Latest Lawrence Livermore National Laboratory Stories
Scientists report that in the last fifty years, salinity levels in the world’s oceans have shifted and that climate change is affecting global rainfall and evaporation cycles.
For the first time, scientists have seen an X-ray-irradiated mineral go to two different states of matter in about 40 femtoseconds (a femtosecond is one quadrillionth of a second).
A new report published by an American non-profit research center says that extreme summer temperatures are becoming increasingly commonplace in the United States, a trend that they project will continue throughout the 21st century.
Phase transitions in liquid magmas at the pressure and temperature levels that exist deep within Earth-like planets could play a role in the formation of new worlds.
Using models similar to those used in weapons research, scientists may soon know more about exoplanets, those objects beyond the realm of our solar system.
Lab scientists and international collaborators have created the shortest, purest X-ray laser pulses ever achieved, fulfilling a 45-year-old prediction and ultimately opening the door to new medicines, devices and materials.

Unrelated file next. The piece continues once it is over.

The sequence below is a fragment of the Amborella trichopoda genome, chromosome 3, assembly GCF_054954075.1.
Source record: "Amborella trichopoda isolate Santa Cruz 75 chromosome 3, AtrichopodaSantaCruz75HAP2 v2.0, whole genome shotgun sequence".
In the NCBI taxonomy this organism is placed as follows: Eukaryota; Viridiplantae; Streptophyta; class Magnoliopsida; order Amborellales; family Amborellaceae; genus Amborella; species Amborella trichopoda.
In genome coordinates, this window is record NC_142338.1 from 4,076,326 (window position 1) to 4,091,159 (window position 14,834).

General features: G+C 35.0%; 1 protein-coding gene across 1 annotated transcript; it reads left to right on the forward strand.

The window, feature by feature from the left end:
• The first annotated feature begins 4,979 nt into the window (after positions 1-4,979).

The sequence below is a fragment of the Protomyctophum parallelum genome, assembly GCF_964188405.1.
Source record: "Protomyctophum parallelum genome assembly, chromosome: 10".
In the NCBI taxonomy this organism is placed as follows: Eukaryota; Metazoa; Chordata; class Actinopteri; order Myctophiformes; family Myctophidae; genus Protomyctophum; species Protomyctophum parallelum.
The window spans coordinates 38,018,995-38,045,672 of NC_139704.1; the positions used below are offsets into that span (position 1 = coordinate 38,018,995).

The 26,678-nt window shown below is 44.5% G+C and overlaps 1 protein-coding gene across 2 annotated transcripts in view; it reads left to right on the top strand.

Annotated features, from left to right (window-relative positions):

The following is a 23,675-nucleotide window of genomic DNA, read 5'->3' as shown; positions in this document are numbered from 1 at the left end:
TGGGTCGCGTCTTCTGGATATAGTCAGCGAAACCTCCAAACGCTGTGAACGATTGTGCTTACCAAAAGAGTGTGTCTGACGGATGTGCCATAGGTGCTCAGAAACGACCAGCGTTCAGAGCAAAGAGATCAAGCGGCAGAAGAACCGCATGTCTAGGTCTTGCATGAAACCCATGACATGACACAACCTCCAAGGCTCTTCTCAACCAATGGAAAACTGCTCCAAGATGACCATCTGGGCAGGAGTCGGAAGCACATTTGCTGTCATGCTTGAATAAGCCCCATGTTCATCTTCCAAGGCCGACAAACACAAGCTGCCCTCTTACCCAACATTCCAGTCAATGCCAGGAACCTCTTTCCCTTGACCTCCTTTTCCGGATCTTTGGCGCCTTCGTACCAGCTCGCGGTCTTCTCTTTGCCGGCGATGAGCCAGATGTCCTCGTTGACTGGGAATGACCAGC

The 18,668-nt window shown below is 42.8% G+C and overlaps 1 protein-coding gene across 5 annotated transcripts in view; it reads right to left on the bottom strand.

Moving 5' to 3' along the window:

By looking at the stability of the atmosphere, wind farm operators could gain greater insight into the amount of power generated at any given time.
As the percentage of wind energy contributing to the power grid continues to increase, the variable nature of wind can make it difficult to keep the generation and the load balanced.
Massive Compact Halo Object (MACHO) -- Massive compact halo objects, or MACHOs, are a type of astronomical body proposed as one possible explanation for the presence of dark matter in galactic halos. A MACHO is a small chunk of normal baryonic matter, far smaller than a star, which drifts through interstellar space unassociated with any solar system. Since MACHOs would not emit any light of their own, they would be very hard to detect. Recent work has suggested that MACHOs are not...
- totally perplexed and mixed up.